• Leslie Neal

Access to Healthcare & Transportation Equity

Access to healthcare is one of the fundamental social determinants of upward mobility. Meaning, that those who have reliable access to health care facilities are more likely to move into a higher socio-economic class. A study looking at transportation barriers in the Unites States from 1997-2017 found that, “transportation barriers are a significant impediment to health care access, especially for those with lower incomes….” (Wolfe et al, 2020). In 2017 alone, 5.8 million people in the United States delayed medical care because they did not have transportation. The delay of receiving treatment often leads to a worsening of chronic diseases which then become even more expensive to care for. The cycle of poverty created through inequitable access to health urgent care, pharmacies, and other healthcare facilities is a significant contributor to life expectancy disparities within even small areas.

In a 2001 survey of 413 adults living at or below 125% of the federal poverty level published in the Journal Health & Social Care in the Community, researchers found that nearly one-third of respondents reported that it was “hard” or “very hard” to find transportation to their healthcare appointments.

More recently, a 2019 survey of low-income patients reported that those who rode the bus to the doctor’s office were twice as likely to miss appointments as patients who drove cars. A review published in the Journal of Community Health found that around 25% of lower-income patients have missed or rescheduled their appointments due to lack of transportation. The patients who reported issues with transportation also missed filling prescriptions more than twice as often as patients without that same problem.

Life expectancy refers to the average number of years a person is projected to live. The life expectancy disparities in Tulsa, OK have been tracked closely by the Tulsa Health Department and the findings are troubling. In 2015, the life expectancy difference between a North Tulsa zip code (74130) and a South Tulsa zip code (74133) was 12.3 years. The average life expectancy of those living in North Tulsa was 68.5 years old while the South Tulsa was 80.7 year old. The correlation between life expectancy and socioeconomic factors is strong, which support the findings that, “individuals carrying the highest burden of disease faced the greatest transportation barriers and were more likely to be older, poorer, less-educated, female, people of color, and people with chronic illnesses or disabilities.” (Wolfe et al, 2020).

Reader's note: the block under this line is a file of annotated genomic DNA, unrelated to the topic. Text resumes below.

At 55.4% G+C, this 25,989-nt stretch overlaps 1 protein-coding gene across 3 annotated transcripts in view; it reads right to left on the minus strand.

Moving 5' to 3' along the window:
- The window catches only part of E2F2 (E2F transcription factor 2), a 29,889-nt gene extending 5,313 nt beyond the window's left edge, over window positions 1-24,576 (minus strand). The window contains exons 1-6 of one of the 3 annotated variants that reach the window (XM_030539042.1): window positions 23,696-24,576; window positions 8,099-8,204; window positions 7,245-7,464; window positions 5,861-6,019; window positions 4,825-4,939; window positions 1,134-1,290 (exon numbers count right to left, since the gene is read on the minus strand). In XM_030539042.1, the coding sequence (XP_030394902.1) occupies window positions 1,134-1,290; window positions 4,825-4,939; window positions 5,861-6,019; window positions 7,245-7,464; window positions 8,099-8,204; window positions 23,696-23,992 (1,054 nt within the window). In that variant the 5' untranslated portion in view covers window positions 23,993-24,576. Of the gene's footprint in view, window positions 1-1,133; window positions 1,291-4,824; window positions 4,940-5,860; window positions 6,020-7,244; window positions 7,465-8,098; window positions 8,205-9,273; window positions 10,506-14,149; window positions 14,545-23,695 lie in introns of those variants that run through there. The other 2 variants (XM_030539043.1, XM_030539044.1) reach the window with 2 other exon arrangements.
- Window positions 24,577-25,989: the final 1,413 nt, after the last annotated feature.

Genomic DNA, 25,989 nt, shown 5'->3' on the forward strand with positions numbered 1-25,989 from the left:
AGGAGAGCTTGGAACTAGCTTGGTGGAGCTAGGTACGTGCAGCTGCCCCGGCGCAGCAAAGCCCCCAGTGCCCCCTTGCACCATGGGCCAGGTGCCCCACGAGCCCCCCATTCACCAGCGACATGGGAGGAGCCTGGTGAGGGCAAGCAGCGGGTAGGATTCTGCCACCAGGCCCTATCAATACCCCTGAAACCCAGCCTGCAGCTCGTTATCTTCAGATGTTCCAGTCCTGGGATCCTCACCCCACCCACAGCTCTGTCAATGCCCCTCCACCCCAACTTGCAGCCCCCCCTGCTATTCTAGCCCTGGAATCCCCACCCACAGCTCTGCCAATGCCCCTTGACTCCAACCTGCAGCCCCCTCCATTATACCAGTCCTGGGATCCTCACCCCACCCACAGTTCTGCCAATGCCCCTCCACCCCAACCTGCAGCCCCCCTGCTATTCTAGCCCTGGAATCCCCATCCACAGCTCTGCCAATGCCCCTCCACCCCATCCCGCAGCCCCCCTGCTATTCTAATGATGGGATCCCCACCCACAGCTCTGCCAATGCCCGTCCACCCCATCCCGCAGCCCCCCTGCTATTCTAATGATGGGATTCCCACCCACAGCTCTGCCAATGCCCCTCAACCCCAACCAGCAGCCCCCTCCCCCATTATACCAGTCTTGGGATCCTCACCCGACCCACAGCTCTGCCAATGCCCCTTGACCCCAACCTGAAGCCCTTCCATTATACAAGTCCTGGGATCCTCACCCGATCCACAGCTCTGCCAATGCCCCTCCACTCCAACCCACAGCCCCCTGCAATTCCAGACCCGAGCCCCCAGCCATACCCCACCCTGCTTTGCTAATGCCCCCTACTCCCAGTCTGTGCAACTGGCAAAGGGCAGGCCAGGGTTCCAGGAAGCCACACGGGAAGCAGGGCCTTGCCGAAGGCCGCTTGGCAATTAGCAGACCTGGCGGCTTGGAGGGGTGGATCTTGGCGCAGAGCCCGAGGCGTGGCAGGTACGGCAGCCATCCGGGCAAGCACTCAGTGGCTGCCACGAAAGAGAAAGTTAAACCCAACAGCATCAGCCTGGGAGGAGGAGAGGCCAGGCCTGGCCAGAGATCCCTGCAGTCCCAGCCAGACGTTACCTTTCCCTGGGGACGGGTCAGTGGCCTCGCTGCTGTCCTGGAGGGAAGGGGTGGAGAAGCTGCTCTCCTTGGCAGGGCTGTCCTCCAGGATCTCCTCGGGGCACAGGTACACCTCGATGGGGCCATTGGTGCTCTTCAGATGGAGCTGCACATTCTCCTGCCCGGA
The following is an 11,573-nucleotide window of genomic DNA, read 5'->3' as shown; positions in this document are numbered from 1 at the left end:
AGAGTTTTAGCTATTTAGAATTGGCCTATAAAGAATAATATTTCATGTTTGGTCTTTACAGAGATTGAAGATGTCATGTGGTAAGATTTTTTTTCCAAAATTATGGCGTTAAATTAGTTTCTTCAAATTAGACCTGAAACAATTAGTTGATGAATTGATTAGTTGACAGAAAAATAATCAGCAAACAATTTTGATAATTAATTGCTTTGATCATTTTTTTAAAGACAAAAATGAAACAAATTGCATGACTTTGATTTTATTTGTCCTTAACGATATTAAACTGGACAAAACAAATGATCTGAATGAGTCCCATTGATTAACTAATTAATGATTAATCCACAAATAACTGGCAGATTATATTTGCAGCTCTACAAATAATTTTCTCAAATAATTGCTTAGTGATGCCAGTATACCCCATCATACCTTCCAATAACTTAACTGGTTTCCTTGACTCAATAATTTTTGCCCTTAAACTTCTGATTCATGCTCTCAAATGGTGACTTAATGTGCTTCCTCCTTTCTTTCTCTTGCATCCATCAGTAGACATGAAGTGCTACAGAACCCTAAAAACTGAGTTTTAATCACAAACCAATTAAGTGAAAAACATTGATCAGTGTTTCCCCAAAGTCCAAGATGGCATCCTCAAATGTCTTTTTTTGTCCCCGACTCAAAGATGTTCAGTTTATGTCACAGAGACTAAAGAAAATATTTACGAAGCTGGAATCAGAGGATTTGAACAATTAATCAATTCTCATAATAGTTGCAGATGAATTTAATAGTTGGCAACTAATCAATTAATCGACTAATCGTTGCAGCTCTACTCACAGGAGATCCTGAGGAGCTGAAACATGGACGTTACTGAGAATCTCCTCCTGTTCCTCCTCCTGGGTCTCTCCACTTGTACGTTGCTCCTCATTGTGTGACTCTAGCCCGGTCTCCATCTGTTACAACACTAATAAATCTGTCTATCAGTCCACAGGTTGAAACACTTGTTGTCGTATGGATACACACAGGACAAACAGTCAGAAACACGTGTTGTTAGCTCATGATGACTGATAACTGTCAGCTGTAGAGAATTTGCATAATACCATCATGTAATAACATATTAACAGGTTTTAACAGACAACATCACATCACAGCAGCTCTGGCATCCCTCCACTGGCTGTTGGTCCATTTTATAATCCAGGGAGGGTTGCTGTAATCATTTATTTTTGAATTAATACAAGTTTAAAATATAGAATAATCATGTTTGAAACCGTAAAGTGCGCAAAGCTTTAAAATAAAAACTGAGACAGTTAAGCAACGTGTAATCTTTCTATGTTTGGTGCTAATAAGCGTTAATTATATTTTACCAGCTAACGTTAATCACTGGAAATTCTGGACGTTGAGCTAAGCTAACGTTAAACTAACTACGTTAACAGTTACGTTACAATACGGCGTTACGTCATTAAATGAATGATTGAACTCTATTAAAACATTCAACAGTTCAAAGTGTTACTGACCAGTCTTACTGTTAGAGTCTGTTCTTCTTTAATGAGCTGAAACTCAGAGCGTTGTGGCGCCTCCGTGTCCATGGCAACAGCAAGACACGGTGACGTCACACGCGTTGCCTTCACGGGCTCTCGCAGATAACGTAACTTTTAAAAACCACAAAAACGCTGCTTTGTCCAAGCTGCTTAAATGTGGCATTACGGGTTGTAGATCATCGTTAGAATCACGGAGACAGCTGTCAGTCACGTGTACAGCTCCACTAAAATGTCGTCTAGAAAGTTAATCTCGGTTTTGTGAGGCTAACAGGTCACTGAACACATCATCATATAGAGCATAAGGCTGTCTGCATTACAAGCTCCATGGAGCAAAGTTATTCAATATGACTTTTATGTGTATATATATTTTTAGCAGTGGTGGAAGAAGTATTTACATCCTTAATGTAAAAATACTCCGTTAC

Equitable access to transportation is one factor in why life expectancy disparities exist in Tulsa, OK and around the world. Tulsa, OK was able to lower the disparity between some zip codes in the past by investing in the development of new medical facilities closer to those North Tulsa neighborhoods. This great progress is worth celebrating, but the issue of equitable transportation needs to be given the attention it needs to help balance the scales to provide every community member, rural and urban, the ability to receive health care. Building new services in communities that have lower levels of life-expectancy is a huge step forward, but it doesn’t solve the problem of giving everyone the choice to find the health care services they prefer. Most are only able to get the services that come to them, and although those services may be great it doesn’t allow an individual to make the best health care choice for themselves.

Reliable, affordable, and accessible transportation provides people the freedom to choose the best care possible for them and their families. Whether in health care, education, job opportunities, recreational activities, cultural experiences, and beyond. Advocating for equitable transportation goes beyond mobility, it impacts every area of an individual’s well-being. Becoming an educated advocate for transportation equity is the best first step in helping create a better community. Learn more about transit equity at and keep following along!

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